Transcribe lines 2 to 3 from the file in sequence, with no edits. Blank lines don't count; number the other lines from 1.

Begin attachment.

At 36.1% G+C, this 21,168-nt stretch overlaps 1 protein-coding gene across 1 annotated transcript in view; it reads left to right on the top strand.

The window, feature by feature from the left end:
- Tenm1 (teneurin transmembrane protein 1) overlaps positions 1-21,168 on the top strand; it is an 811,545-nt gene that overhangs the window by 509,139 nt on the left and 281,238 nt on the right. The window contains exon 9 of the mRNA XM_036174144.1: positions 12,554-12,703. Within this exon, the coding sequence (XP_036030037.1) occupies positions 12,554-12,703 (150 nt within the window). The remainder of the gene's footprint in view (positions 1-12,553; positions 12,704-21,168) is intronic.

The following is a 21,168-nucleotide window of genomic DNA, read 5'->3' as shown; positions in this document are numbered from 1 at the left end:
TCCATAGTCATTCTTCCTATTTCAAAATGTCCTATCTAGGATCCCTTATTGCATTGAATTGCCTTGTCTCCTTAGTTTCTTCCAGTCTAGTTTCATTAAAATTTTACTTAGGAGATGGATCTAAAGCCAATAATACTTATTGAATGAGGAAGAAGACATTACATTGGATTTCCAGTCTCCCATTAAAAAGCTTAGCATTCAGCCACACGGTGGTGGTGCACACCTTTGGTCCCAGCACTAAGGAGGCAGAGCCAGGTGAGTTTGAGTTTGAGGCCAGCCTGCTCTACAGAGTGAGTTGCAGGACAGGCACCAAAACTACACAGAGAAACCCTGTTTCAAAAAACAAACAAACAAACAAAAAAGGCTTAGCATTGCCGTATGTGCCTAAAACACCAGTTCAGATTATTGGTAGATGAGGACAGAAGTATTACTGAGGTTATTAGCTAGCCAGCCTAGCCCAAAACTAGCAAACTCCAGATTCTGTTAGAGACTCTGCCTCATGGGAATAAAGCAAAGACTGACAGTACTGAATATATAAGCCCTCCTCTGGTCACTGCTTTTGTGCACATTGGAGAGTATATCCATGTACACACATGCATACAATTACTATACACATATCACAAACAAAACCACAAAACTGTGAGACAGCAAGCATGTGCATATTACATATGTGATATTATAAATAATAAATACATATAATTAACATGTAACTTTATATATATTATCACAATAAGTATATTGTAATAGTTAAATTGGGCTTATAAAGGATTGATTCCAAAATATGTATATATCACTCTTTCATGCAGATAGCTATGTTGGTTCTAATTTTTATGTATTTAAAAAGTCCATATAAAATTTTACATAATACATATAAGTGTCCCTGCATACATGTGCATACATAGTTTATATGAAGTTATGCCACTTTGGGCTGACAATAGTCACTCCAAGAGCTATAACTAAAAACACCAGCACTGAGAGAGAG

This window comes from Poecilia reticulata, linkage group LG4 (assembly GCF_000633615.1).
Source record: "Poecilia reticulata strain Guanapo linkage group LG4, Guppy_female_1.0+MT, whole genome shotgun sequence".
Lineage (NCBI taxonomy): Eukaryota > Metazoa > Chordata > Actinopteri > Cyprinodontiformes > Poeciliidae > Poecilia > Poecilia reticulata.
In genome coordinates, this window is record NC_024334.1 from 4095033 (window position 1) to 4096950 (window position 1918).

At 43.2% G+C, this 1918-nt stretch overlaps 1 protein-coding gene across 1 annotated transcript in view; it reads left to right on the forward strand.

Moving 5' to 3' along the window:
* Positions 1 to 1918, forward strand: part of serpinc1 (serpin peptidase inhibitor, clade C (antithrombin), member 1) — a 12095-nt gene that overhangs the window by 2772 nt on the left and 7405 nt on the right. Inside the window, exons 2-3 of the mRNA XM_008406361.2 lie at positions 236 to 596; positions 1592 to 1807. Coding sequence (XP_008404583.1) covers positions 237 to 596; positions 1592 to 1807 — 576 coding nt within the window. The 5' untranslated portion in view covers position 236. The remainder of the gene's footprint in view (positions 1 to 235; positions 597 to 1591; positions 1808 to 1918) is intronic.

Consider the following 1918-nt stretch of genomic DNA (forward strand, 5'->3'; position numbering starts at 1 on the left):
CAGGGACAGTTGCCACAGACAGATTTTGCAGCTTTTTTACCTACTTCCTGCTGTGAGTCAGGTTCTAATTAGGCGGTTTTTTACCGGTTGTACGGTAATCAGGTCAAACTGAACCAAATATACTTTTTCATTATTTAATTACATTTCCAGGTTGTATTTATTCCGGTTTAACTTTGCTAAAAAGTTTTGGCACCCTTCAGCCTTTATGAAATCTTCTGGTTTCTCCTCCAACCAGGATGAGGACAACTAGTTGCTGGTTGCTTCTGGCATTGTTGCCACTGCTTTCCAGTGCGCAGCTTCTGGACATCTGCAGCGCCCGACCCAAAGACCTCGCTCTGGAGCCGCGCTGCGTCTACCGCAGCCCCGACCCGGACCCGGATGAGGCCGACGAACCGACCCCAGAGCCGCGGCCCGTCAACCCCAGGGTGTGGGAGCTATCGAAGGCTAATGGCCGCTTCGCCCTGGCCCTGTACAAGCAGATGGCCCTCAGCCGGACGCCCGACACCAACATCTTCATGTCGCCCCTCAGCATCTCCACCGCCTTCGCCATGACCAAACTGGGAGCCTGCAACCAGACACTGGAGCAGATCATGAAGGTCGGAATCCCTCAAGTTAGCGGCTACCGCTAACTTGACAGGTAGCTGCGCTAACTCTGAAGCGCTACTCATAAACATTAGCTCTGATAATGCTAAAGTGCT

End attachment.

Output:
The window, feature by feature from the left end:
- Tenm1 (teneurin transmembrane protein 1) overlaps positions 1-21,168 on the top strand; it is an 811,545-nt gene that overhangs the window by 509,139 nt on the left and 281,238 nt on the right. The window contains exon 9 of the mRNA XM_036174144.1: positions 12,554-12,703. Within this exon, the coding sequence (XP_036030037.1) occupies positions 12,554-12,703 (150 nt within the window). The remainder of the gene's footprint in view (positions 1-12,553; positions 12,704-21,168) is intronic.